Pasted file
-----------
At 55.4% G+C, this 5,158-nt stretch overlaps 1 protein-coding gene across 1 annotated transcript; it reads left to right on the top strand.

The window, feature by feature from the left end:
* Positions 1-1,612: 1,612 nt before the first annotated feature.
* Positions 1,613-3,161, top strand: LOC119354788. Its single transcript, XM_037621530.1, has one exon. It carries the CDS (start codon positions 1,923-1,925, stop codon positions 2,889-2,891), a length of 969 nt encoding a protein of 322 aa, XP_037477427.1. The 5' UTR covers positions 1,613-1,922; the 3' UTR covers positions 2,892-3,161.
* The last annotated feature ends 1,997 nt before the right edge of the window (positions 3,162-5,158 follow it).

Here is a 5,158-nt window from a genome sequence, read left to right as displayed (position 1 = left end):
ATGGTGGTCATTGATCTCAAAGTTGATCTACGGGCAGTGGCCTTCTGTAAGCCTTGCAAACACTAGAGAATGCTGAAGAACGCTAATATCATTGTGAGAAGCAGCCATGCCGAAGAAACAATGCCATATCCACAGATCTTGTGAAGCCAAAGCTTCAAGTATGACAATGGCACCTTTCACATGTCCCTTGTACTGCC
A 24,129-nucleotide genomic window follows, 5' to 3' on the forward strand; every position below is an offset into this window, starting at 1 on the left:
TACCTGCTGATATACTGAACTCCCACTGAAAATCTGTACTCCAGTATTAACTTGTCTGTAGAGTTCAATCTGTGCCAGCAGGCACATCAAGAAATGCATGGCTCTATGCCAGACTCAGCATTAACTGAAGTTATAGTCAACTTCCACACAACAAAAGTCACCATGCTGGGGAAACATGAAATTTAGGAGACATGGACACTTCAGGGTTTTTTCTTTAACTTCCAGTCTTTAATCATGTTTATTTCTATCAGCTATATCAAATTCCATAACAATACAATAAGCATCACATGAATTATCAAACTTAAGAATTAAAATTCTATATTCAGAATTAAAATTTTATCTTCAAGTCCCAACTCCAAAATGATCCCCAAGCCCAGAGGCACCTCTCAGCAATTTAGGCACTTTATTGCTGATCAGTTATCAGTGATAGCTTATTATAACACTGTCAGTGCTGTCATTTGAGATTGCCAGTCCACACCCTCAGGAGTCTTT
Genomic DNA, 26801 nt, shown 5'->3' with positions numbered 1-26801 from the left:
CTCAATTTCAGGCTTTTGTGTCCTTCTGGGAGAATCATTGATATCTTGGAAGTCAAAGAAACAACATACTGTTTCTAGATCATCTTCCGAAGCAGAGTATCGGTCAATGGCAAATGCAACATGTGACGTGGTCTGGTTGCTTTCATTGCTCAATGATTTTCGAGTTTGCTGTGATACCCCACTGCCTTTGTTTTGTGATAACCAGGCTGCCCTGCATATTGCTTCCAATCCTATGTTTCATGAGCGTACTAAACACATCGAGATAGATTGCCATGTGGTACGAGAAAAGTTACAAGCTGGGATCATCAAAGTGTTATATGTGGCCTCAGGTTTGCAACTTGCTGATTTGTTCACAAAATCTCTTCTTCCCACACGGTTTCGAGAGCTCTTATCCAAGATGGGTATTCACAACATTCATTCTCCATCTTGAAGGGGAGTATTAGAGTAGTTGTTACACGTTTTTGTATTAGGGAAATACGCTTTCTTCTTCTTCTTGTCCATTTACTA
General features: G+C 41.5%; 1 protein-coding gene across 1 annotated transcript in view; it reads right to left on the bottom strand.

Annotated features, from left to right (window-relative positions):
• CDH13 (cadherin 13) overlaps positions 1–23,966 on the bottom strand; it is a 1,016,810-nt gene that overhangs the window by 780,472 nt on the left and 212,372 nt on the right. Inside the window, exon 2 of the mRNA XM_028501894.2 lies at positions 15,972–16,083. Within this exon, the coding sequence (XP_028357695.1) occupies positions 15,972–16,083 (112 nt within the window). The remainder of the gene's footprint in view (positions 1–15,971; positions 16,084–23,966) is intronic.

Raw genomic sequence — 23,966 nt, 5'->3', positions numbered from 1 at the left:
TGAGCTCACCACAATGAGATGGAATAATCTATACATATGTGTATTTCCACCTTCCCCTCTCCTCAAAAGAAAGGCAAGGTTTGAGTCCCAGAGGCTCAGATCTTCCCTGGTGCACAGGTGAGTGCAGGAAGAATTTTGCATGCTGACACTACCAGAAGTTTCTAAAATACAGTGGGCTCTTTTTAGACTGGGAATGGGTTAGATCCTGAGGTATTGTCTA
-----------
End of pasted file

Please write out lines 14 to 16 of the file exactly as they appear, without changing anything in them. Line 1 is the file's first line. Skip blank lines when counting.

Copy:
• CDH13 (cadherin 13) overlaps positions 1–23,966 on the bottom strand; it is a 1,016,810-nt gene that overhangs the window by 780,472 nt on the left and 212,372 nt on the right. Inside the window, exon 2 of the mRNA XM_028501894.2 lies at positions 15,972–16,083. Within this exon, the coding sequence (XP_028357695.1) occupies positions 15,972–16,083 (112 nt within the window). The remainder of the gene's footprint in view (positions 1–15,971; positions 16,084–23,966) is intronic.

Raw genomic sequence — 23,966 nt, 5'->3', positions numbered from 1 at the left:
TGAGCTCACCACAATGAGATGGAATAATCTATACATATGTGTATTTCCACCTTCCCCTCTCCTCAAAAGAAAGGCAAGGTTTGAGTCCCAGAGGCTCAGATCTTCCCTGGTGCACAGGTGAGTGCAGGAAGAATTTTGCATGCTGACACTACCAGAAGTTTCTAAAATACAGTGGGCTCTTTTTAGACTGGGAATGGGTTAGATCCTGAGGTATTGTCTA